October is National Breast Cancer Awareness Month, and a friend of mine is now a 2 year survivor of breast cancer. I can remember the fear in her eyes when she found out, I can only imagine what was going through her head. But I also remember her incredible strength, she won’t admit to it but it was there.
As she went through diagnosis and treatments I could see major changes in her attitude and her will to survive. She made light of the treatments, made a game out of choosing different wigs. The whole time she was able keep up her job, keep up her own strength and resolve and more importantly, she was able to help those around her keep up their strength.
I learned that in the beginning when she was in her darkest hours she meet two women that she refers to as “Her Angles”. These two women were survivors themselves and were with my friend every step of her journey. The American Cancer Society Making Strides Against Breast Cancer Walk helped make those “Angles” possible.
So here we are two years later and my friend is an active member of our local “Making strides Against Breast Cancer” group, she speaks at local meetings and is a great supporter of the walks by recruiting walkers and gathering donations.
Sponsored by the American Cancer Society since 1993 close to seven million walkers have raised more than $400 million dollars according to their website. It is a noncompetitive event and goes between 3 and 5 miles. Again, according to their web site “In 2010 alone, nearly 800,000 walkers across the country collected more than $60 million to save lives from breast cancer. Thanks in part to the dollars raised by Making Strides supporters, 2.5 million breast cancer survivors will celebrate another birthday this year”.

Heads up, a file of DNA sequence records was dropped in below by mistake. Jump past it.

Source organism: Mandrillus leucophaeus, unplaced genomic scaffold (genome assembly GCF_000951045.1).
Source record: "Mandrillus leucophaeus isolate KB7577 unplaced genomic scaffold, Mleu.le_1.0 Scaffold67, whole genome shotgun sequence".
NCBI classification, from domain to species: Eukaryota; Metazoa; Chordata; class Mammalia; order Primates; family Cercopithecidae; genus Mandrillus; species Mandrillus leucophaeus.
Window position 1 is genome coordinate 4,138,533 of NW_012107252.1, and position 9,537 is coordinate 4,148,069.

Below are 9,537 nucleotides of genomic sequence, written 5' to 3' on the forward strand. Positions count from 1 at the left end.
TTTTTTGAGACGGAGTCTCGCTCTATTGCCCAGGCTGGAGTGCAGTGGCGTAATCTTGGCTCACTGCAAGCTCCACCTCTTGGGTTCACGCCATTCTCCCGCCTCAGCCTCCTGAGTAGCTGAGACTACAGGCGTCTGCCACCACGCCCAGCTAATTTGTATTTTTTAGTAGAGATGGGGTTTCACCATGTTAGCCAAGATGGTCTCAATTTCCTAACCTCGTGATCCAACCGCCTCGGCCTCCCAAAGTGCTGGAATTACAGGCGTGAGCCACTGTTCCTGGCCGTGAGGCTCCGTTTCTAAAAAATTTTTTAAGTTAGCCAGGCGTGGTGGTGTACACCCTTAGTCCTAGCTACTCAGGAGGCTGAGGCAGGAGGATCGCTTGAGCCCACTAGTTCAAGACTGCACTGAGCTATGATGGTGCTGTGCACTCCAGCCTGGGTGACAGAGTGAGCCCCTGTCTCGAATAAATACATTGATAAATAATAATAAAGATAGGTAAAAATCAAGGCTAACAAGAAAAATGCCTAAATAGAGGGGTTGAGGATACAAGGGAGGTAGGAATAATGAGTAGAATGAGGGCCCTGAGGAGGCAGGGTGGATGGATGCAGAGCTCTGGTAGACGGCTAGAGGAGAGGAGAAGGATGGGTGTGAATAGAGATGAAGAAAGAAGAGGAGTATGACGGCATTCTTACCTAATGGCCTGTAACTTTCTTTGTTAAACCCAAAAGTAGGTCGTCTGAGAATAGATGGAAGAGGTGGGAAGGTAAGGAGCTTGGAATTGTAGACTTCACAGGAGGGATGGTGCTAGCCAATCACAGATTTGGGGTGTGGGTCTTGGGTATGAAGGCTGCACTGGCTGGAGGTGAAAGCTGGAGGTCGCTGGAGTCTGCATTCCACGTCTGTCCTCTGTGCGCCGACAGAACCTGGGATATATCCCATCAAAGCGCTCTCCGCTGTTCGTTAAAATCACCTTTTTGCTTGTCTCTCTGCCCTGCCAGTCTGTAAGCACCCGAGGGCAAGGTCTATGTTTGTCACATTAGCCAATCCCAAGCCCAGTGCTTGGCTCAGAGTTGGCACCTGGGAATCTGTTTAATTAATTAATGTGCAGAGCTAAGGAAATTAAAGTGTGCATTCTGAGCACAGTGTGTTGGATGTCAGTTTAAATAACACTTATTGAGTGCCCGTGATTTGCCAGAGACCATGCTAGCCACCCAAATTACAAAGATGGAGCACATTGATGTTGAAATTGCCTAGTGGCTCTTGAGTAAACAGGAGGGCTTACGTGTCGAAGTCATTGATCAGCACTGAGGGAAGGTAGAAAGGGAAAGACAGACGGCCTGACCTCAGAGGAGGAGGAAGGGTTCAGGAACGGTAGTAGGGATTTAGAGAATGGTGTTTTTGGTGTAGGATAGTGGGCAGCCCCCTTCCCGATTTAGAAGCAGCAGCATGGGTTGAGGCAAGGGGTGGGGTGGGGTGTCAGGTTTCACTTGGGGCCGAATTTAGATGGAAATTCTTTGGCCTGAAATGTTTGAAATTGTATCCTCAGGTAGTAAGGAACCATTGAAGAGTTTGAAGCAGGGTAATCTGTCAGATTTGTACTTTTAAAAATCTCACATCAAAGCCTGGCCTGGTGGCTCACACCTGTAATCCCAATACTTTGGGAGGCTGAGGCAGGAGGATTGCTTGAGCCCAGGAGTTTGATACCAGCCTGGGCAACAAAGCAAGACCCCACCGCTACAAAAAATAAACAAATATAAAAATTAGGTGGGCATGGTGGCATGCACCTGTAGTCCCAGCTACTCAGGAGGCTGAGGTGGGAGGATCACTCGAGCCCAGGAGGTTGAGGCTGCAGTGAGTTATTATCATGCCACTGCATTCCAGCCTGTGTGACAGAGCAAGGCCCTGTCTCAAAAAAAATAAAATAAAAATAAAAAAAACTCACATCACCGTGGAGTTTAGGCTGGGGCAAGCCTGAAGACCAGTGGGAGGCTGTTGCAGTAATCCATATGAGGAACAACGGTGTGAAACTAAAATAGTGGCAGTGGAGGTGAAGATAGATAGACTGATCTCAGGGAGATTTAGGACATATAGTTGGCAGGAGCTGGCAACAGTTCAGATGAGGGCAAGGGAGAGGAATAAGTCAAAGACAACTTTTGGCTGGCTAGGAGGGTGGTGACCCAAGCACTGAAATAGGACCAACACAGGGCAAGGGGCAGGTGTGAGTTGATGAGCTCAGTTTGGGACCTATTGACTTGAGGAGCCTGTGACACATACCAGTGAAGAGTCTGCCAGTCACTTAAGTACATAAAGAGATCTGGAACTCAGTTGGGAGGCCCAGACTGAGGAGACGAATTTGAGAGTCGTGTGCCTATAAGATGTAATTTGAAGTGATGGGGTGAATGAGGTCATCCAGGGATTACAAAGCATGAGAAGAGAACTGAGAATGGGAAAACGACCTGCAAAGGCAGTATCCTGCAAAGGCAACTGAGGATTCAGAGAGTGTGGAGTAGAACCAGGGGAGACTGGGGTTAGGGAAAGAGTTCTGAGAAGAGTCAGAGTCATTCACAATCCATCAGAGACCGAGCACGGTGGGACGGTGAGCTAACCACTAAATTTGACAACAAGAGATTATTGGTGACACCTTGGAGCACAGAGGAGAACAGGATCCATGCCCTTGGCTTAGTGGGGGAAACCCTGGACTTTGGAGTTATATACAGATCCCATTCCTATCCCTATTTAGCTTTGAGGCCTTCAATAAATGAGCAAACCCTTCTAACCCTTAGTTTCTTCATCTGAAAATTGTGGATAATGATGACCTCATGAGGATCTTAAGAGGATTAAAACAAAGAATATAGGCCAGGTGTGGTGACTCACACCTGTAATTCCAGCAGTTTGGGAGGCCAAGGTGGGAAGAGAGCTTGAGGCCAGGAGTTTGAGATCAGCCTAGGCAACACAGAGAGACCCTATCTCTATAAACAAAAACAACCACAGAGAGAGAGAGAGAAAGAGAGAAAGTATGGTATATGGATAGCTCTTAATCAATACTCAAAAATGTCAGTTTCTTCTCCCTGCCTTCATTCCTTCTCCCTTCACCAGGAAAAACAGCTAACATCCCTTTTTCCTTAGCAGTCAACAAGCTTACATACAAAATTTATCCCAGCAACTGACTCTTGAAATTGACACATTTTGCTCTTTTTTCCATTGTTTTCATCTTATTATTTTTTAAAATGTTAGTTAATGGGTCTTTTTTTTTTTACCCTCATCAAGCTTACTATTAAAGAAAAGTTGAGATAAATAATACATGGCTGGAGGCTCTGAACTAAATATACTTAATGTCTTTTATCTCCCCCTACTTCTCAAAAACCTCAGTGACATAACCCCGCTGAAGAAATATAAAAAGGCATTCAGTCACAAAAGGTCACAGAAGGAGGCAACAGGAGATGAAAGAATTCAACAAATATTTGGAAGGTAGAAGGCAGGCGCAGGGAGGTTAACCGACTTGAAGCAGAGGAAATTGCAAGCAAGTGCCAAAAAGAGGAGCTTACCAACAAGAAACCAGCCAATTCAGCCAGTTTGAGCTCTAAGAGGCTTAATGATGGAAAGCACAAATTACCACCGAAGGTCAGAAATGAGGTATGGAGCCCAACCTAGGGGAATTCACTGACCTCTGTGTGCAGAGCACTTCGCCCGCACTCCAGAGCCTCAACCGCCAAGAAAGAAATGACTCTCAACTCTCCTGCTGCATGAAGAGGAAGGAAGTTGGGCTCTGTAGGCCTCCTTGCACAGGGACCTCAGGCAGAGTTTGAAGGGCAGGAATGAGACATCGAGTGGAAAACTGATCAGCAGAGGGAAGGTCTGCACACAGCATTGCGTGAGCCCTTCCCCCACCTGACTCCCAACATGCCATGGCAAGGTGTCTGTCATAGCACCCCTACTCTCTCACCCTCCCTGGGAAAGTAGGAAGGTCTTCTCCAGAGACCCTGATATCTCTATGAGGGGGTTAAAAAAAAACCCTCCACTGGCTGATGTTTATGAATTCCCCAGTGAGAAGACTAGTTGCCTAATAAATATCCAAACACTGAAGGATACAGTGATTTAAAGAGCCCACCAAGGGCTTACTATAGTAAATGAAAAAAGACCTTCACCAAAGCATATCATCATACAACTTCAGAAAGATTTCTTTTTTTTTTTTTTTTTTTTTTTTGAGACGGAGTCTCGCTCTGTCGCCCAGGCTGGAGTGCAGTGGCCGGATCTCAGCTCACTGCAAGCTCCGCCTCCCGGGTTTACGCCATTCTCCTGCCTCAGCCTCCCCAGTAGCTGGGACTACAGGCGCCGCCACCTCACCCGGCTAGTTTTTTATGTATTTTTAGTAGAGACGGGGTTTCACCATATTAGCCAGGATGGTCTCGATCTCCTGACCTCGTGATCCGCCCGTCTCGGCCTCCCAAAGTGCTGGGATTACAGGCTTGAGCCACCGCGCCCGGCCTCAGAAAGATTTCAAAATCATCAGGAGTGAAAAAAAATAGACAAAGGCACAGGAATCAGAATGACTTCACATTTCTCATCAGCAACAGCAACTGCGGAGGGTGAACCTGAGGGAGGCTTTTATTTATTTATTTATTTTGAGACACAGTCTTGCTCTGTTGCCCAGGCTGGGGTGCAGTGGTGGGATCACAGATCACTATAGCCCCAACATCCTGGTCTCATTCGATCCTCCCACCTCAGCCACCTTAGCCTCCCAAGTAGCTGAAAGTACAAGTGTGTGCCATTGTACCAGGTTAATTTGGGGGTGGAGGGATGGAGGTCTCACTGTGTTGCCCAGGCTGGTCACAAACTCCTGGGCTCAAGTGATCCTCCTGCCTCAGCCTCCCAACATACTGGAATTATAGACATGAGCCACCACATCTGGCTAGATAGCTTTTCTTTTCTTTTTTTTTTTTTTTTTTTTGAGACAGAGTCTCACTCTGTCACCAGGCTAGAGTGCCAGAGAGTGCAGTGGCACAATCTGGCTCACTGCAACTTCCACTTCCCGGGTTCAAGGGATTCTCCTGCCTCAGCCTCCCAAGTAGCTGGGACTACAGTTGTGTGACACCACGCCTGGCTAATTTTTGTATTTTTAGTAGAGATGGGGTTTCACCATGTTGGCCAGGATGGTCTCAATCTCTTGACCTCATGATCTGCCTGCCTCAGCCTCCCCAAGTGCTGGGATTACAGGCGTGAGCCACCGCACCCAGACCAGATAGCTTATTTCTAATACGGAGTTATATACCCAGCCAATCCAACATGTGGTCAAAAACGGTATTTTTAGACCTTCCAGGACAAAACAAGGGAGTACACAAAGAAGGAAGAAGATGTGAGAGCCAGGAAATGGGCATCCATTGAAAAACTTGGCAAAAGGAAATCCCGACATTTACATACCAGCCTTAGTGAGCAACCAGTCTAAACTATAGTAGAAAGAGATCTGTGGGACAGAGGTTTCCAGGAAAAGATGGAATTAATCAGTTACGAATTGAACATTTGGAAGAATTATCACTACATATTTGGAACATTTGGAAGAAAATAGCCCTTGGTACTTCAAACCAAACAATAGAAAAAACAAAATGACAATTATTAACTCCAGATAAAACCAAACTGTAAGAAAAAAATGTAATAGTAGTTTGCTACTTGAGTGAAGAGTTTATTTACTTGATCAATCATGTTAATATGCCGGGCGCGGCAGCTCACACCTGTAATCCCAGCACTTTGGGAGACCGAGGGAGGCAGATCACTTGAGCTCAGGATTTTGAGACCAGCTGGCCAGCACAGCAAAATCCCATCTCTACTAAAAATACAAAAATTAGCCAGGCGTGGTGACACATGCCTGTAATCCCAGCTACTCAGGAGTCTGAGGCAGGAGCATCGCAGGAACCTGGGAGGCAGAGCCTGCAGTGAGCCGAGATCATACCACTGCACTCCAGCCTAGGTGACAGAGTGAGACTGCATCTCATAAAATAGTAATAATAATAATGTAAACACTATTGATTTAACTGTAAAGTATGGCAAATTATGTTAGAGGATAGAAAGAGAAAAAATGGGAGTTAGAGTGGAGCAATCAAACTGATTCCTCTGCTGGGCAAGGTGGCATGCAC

Some breast cancer facts (provided by breastcancer.org):
– About 1 in 8 women in the United States (12%) will develop invasive breast cancer over the course of her lifetime.
– About 1,970 new cases of invasive breast cancer were expected to be diagnosed in men in 2010. Less than 1% of all new breast cancer cases occur in men.
– The most significant risk factors for breast cancer are gender (being a woman) and age (growing older).
– About 70-80% of breast cancers occur in women who have no family history of breast cancer. These occur due to genetic abnormalities that happen as a result of the aging process and life in general, rather than inherited mutations.
– A woman’s risk of breast cancer approximately doubles if she has a first-degree relative (mother, sister, daughter) who has been diagnosed with breast cancer. About 20-30% of women diagnosed with breast cancer have a family history of breast cancer.
I was really surprised when I saw those actual numbers. It has reached a point where everyone knows someone whose life has been affected by breast cancer, including me. I was even more surprised to see that men can also fall victim as well. We all should be thankful that organizations like this exist and I encourage everyone to support them. Got to the American Cancer Society Making strides Against Breast Cancer website and find an event near you. If you can, join the walk. If you cannot walk then please donate. Let’s make it possible for other survivors to find their “Angels”.